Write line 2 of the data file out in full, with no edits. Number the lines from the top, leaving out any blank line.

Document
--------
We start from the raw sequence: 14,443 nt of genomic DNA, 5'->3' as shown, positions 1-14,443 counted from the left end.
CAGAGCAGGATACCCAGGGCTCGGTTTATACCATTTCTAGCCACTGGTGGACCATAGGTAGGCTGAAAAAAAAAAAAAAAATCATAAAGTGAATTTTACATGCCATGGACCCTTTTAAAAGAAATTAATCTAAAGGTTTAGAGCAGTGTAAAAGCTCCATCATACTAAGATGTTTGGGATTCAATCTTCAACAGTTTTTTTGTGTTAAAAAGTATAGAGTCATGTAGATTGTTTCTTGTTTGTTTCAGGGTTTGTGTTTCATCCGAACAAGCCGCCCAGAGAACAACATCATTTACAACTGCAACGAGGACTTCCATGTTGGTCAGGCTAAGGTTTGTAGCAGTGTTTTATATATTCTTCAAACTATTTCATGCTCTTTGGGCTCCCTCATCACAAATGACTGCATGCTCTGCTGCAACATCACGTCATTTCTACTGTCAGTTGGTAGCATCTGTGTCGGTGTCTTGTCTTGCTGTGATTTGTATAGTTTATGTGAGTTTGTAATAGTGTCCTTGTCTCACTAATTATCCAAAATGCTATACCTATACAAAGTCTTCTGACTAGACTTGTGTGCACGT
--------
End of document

CAGAGCAGGATACCCAGGGCTCGGTTTATACCATTTCTAGCCACTGGTGGACCATAGGTAGGCTGAAAAAAAAAAAAAAAATCATAAAGTGAATTTTACATGCCATGGACCCTTTTAAAAGAAATTAATCTAAAGGTTTAGAGCAGTGTAAAAGCTCCATCATACTAAGATGTTTGGGATTCAATCTTCAACAGTTTTTTTGTGTTAAAAAGTATAGAGTCATGTAGATTGTTTCTTGTTTGTTTCAGGGTTTGTGTTTCATCCGAACAAGCCGCCCAGAGAACAACATCATTTACAACTGCAACGAGGACTTCCATGTTGGTCAGGCTAAGGTTTGTAGCAGTGTTTTATATATTCTTCAAACTATTTCATGCTCTTTGGGCTCCCTCATCACAAATGACTGCATGCTCTGCTGCAACATCACGTCATTTCTACTGTCAGTTGGTAGCATCTGTGTCGGTGTCTTGTCTTGCTGTGATTTGTATAGTTTATGTGAGTTTGTAATAGTGTCCTTGTCTCACTAATTATCCAAAATGCTATACCTATACAAAGTCTTCTGACTAGACTTGTGTGCACGT